Kathleen Christy is originally from Compton, California. She moved to Utah to attend the University of Utah in 1970. From 1975 to 2017, Christy was an educator in the Salt Lake City and Utah public school systems.  She served as a teacher for ten years; she was then an equity specialist at the Utah State Office of Education for seven years.  She later became an elementary school principal for five years, and finally she was Salt Lake City School District’s Assistant to the Superintendent for Equity and Advocacy. Christy retired in June 2017, but remains actively involved in a variety of community roles, from serving on advisory boards to leadership in community-based organizations. Diversity and multicultural education are her specialties, and she continues to conduct numerous trainings and presentations on diversity issues.

Brian Patrick has been directing award-winning documentaries for over 30 years. Three films he directed, produced, and edited aired on National Public Television: Testimony, On Their Honor, and The Hideout. Patrick collaborated with director Steven Spielberg, interviewing survivors of the Holocaust for The Shoah Foundation. He holds a Master of Fine Arts degree from the Ohio University School of Film, and has taught film production at five universities. Patrick was Filmmaker-in-Residence for the Wyoming Arts Council from 1975-78. He has been teaching at the University of Utah since 1978, where he is a Professor in the Department of Film and Media Arts. Patrick recently completed a feature documentary titled, Burying The Past: Legacy of The Mountain Meadows Massacre, which garnered eleven awards. Burying the Past recounts the 1857 event when 120 immigrants traveling from Arkansas to the West Coast were murdered by Utah’s Mormon settlers. The story exposes a coverup as descendants from both sides struggle to reveal what occurred and to heal past wounds.
Natalya Rapoport, Ph.D. is a research professor in the Department of Bioengineering at the University of Utah. She graduated in 1960 from Moscow State University with a master’s degree in chemistry and received her Ph.D. in polymer science from the Karpov Institute of Physical Chemistry in Moscow in 1966. In 1986, she was awarded a Doctor of Science degree (one step above the Ph.D. in Russia and Europe). Natalya is also a writer of fiction and non-fiction. In 1988, the Pushkin Foundation in Russia published a collection of her stories. Her second book was published in Russia in 2005 to great success, and she has offers for a reprinting. She has two screenplays awaiting a producer.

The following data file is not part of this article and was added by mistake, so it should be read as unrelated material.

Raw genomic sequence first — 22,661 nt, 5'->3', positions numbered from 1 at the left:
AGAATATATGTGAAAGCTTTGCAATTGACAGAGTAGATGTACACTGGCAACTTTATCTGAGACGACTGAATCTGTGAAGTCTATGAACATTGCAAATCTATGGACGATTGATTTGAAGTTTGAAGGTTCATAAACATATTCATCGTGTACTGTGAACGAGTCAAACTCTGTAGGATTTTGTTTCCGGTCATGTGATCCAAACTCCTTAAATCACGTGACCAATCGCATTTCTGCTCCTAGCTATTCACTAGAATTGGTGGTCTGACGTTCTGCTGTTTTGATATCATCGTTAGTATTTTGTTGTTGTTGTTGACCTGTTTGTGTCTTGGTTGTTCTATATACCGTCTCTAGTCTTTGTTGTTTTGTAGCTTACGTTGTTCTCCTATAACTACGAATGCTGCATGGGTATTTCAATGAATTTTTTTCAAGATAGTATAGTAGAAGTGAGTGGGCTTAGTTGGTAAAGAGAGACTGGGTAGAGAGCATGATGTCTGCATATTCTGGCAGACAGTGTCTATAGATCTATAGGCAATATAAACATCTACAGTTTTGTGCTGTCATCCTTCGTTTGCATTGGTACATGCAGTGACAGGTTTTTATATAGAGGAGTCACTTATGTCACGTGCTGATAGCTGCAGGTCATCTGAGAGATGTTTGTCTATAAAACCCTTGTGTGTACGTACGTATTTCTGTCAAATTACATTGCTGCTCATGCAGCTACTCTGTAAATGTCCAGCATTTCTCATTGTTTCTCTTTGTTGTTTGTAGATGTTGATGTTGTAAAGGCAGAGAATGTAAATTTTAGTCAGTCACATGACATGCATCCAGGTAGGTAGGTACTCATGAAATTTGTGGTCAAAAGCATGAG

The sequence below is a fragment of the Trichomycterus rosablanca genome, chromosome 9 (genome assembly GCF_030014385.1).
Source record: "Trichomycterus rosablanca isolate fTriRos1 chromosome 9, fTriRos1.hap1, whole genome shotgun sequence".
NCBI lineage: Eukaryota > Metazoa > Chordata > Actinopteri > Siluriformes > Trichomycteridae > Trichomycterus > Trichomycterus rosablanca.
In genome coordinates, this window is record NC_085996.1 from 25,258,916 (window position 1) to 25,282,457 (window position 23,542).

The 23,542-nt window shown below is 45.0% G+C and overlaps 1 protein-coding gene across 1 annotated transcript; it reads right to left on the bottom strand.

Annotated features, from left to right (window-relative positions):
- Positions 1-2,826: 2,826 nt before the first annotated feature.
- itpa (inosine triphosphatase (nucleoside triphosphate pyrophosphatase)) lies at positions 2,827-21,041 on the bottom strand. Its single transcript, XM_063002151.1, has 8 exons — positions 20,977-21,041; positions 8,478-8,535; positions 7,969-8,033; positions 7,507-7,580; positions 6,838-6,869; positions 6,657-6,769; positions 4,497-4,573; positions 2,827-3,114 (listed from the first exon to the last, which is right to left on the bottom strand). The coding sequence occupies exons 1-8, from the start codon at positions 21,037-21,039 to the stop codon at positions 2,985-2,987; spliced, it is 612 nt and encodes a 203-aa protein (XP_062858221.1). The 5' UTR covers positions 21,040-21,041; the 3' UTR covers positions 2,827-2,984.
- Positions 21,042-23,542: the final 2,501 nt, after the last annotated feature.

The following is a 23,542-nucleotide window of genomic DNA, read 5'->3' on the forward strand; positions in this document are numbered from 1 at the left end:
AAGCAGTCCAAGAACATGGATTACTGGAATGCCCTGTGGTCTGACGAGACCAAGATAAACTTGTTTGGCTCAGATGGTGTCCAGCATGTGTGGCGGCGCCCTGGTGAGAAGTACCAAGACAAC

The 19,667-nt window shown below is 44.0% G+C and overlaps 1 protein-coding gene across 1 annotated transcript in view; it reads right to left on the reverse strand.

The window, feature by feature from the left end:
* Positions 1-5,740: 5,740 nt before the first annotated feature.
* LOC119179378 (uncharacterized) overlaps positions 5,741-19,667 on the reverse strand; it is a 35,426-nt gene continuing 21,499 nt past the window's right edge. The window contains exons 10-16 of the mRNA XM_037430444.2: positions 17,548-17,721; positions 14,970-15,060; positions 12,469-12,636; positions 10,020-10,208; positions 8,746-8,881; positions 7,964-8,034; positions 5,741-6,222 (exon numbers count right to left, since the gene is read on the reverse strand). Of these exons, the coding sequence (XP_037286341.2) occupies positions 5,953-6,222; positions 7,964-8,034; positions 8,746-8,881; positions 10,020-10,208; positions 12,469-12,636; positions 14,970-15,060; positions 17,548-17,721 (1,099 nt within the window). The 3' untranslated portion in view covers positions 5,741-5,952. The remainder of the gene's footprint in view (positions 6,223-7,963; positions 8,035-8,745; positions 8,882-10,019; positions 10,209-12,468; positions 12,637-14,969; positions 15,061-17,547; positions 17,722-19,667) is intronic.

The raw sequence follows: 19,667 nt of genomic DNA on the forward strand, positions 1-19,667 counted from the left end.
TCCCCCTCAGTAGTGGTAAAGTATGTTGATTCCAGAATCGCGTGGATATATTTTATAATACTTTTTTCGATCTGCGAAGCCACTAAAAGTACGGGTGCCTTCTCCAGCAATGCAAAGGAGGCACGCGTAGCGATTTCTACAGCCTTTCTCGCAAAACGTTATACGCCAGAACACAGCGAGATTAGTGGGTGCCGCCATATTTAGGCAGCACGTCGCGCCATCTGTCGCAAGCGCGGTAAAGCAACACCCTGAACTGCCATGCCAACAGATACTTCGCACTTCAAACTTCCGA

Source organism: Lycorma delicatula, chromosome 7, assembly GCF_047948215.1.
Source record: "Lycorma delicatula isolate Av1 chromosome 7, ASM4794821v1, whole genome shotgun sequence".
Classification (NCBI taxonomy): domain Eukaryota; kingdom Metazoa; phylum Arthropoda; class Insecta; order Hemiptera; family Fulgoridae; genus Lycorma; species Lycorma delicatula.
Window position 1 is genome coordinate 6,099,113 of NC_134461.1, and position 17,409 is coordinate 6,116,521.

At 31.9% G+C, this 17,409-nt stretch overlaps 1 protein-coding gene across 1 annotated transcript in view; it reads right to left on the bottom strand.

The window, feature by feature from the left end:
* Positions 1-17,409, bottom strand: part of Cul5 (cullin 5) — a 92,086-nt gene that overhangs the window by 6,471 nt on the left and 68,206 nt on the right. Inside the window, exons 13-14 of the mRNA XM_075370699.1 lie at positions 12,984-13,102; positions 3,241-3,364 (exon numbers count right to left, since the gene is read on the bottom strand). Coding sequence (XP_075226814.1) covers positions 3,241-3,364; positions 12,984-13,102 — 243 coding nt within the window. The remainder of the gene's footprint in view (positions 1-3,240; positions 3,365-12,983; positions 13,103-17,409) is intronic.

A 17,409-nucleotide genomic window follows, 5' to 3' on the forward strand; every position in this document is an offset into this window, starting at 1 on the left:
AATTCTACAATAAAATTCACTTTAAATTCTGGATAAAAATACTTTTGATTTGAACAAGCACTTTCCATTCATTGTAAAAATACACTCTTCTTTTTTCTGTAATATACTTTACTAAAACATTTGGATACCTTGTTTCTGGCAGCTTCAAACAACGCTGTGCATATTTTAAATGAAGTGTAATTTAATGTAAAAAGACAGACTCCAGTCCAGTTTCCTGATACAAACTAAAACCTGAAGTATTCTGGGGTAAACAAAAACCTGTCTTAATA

Brittney Nystrom is the Executive Director of the ACLU of Utah. She previously served as Director for Advocacy at Lutheran Immigration and Refugee Service in Washington, D.C. where she advocated on behalf of refugees, unaccompanied children, and immigrants in detention.  Earlier in her career, she was the Director of Policy and Legal Affairs at the National Immigration Forum, where her advocacy focused on due process concerns and overdue reforms to the immigration system.  She also had represented detained individuals facing deportation and advocated for humane detention conditions as the Legal Director at the Capital Area Immigrants’ Rights Coalition.

Through her extensive work on immigration and refugee issues, Brittney is a recognized national expert and has testified before the U.S. House of Representatives and the Inter-American Commission on Human Rights.  Prior to her extensive legal advocacy work, she was in private practice as part of the litigation team at Fried, Frank, Harris, Shriver & Jacobsen, LLP, in Washington, D.C.  She holds degrees from the University of Notre Dame and Northwestern University School of Law, and is admitted to the bar in D.C. and Illinois.

Amos N. Guiora is Professor of Law at the S.J. Quinney College of Law, University of Utah. He teaches International Law, Global Perspectives on Counterterrorism and Religion, and Terrorism, incorporating innovative scenario-based instruction to address national and international security issues. Professor Guiora has published extensively on issues related to national security, limits of interrogation, religion and terrorism, the limits of power, multiculturalism and human rights. He is the author of many books and book chapters, including In the Crosshairs of Unfettered Executive Power: The Moral Dilemmas of Justifying and Carrying Out Targeted Killings; Establishing a Drone Court: Restraints on the Executive Branch; and First Amendment and National Security..

Professor Guiora’s recent book, The Crime of Complicity: The Bystander in the Holocaust, helped build a foundation for legislation introduced to the 2018 Utah State Legislative Session by Rep. Brian King that would require Utah citizens to assist others who are suffering, or threatened with serious bodily injury associated with a crime or another emergency.